Update: This post has been updated to recognise that CodeLineage is now maintained by Hippo Camp Software and not Red Gate Software as was originally stated.
If you know me, you might well suspect this post is about some of the idiots I know, but it is not, this is entirely about some of the tools I use in day-to-day development. This is by no means an exhaustive list, nor is it presented in any particular order. However, assuming you are even a little bit like me as a developer, you will see a whole bunch of things you already use, but hopefully there is at least one item that is new to you. If you do find something new and useful here, or you have some suggestions of your own, please feel free to post a comment.
OzCode is an add-in for Visual Studio that provides some debugging super powers like collection searching, adding computed properties to objects, pinning properties so that you don't have to go hunting in the object tree, simpler tracepoint creation, and a bunch more. I first tried this during beta and was quickly sold on its value. Give the 30-day trial a chance and see if it works for you.
This seems to be a staple for most C# developers. I was a late-comer to using this tool and I am not sure I like it for the same reasons as everyone else. I actually love Resharper for its test runner, which is a more performant alternative to Visual Studio's built-in Test Explorer, and the ability to quickly change file names to match the type they contain. However, it has a lot of features, so while this is not free, give the trial a chance and see if it fits.
I was late to the LinqPad party, but gave it a shot during Ann Arbor Give Camp 2013 and within my first hour or two of using it, dropped some cash on the premium version (it is very inexpensive for what you get). Since then, whether it is hacking code or hacking databases, I have been using LinqPad as my standard tool for hacking.
For code, it does not have the overhead of creating projects and command line, WinForms or WPF wrapper tools that you would have to do in Visual Studio. For databases, LinqPad gives you the freedom to use SQL, C#, F# or VB for querying and manipulating your database as well as support for many different data sources beyound just SQL Server, providing an excellent alternative to SQL Management Studio.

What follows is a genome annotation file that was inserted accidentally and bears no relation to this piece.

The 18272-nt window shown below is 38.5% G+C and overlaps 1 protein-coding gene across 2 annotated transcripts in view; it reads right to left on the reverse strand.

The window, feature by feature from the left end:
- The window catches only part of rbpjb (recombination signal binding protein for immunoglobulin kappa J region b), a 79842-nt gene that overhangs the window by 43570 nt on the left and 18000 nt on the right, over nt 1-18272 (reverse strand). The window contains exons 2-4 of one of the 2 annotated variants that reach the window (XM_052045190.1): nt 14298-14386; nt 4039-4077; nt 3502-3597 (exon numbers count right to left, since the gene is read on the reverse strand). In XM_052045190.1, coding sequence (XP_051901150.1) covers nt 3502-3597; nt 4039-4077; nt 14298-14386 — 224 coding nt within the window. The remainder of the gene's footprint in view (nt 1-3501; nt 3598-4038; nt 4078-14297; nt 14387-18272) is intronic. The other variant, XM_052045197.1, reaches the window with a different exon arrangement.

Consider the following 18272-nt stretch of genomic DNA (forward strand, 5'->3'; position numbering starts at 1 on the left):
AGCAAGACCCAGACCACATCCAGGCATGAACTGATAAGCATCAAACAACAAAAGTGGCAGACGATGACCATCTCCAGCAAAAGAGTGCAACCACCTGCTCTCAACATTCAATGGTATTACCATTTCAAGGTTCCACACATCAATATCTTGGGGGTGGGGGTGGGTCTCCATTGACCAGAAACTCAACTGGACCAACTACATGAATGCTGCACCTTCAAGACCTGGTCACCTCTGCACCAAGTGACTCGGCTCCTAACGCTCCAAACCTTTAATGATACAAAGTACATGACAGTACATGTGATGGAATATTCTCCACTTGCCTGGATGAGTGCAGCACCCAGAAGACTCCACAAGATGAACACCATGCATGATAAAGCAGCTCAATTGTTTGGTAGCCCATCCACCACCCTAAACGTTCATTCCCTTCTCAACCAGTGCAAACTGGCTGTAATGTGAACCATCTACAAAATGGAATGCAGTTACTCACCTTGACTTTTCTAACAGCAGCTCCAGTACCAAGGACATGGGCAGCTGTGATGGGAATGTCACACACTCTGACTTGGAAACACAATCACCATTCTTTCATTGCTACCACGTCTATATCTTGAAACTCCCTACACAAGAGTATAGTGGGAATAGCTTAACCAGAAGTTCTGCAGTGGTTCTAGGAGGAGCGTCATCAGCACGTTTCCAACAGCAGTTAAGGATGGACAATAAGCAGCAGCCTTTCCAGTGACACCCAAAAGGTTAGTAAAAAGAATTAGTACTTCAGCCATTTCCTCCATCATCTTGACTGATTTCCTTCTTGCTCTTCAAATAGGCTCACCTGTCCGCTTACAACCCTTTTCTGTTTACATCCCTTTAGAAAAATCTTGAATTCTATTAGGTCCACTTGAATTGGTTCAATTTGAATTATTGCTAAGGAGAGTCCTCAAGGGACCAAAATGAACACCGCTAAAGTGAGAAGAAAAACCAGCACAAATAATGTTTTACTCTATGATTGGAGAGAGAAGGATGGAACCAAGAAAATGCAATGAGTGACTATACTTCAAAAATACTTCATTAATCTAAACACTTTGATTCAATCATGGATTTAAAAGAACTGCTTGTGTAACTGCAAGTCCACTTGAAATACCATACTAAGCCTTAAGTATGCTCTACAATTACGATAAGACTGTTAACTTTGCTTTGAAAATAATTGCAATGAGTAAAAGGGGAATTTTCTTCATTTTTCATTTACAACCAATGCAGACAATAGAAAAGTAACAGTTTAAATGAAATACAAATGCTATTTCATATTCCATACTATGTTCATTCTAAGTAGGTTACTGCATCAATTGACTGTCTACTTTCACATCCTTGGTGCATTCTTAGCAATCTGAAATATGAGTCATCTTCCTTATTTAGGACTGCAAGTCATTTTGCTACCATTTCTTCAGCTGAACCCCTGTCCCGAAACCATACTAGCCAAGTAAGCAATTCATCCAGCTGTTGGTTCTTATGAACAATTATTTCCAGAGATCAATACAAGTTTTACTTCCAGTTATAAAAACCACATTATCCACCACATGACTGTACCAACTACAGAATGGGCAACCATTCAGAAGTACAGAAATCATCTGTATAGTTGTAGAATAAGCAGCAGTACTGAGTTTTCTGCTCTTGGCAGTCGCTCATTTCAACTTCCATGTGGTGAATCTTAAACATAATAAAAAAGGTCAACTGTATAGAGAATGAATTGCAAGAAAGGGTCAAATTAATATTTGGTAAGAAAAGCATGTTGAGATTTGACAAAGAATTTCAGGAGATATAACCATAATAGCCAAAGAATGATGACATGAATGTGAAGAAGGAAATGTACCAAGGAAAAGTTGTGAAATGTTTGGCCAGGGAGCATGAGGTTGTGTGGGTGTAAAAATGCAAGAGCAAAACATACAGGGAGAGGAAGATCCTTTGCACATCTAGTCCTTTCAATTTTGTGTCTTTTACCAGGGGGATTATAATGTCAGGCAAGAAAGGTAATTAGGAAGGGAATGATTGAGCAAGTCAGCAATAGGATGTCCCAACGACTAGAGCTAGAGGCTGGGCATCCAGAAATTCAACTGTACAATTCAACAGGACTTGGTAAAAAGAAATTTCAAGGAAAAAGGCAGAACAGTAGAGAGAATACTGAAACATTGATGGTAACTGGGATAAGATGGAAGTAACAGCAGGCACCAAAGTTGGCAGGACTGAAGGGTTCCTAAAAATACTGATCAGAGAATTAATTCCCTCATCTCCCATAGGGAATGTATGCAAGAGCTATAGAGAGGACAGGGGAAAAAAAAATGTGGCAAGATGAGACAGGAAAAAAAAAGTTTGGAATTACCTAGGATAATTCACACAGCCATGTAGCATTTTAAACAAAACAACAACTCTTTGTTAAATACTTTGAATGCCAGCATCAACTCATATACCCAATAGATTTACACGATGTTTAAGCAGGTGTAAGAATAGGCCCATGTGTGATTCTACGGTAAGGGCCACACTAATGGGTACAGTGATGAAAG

LinqPad is free, but you get some cool features if you go premium, and considering the sub-$100 price, it is totally worth it.
When Red Gate stopped providing Reflector for free, JetBrains and Telerik stepped up with their own free decompilers for poking around inside .NET code. These are often invaluable when tracking down obscure bugs or wanting to learn more about the code that is running when you did not write it. While JetBrains' dotPeek is useful, I have found that JustDecompile from Telerik has a better feature set (including showing MSIL, which I could not find in dotPeek).
Chutzpah is a great option when you cannot leverage a NodeJS-based tool-chain like Grunt or Gulp, or some other non-Visual Studio build process.
CodeLineage is a free Visual Studio extension from Hippo Camp Software2. Regardless of your source control provider, CodeLineage provides you with a simple interface for comparing different points in the history of a given file. The simple interface makes it easy to select which versions to compare. I do not use this tool often, but when I need it, it is fantastic.
This Visual Studio extension from the developer of Web Essentials makes nesting files under one another a breeze. You can set up automated nesting rules or perform nesting manually.
Ever hit F5 to debug only to find out you tried to start a non-executable project and have to hunt for the right project in the Solution Explorer? This used to happen to me a lot, but not since this handy extension, which adds a drop down to the toolbar where I can select the project I want to be my startup project. A valuable time saver.
Multi-line editing has been a valuable improvement in recent releases of Visual Studio, but it has a limitation in that you can only edit contiguous lines at the same column location. Sometimes, you want to edit multiple lines in a variety of locations and with this handy extension, you can. Just hold ALT and click the locations you want to multi-edit, then type away.
Productivity Power Tools for Visual Studio have been a staple extension since at least Visual Studio 2008. Often the test bed of features that eventually appear as first class citizens in the Visual Studio suite, Productivity Power Tools enhances the overall Visual Studio experience.
The current version for Visual Studio 2013 provides support for colour printing, custom document tabs, copying as HTML, error visualization in the Solution Explorer, time stamps in the debug output margin, double-click to maximize and dock windows, and much more. This is a must-have for any Visual Studio user.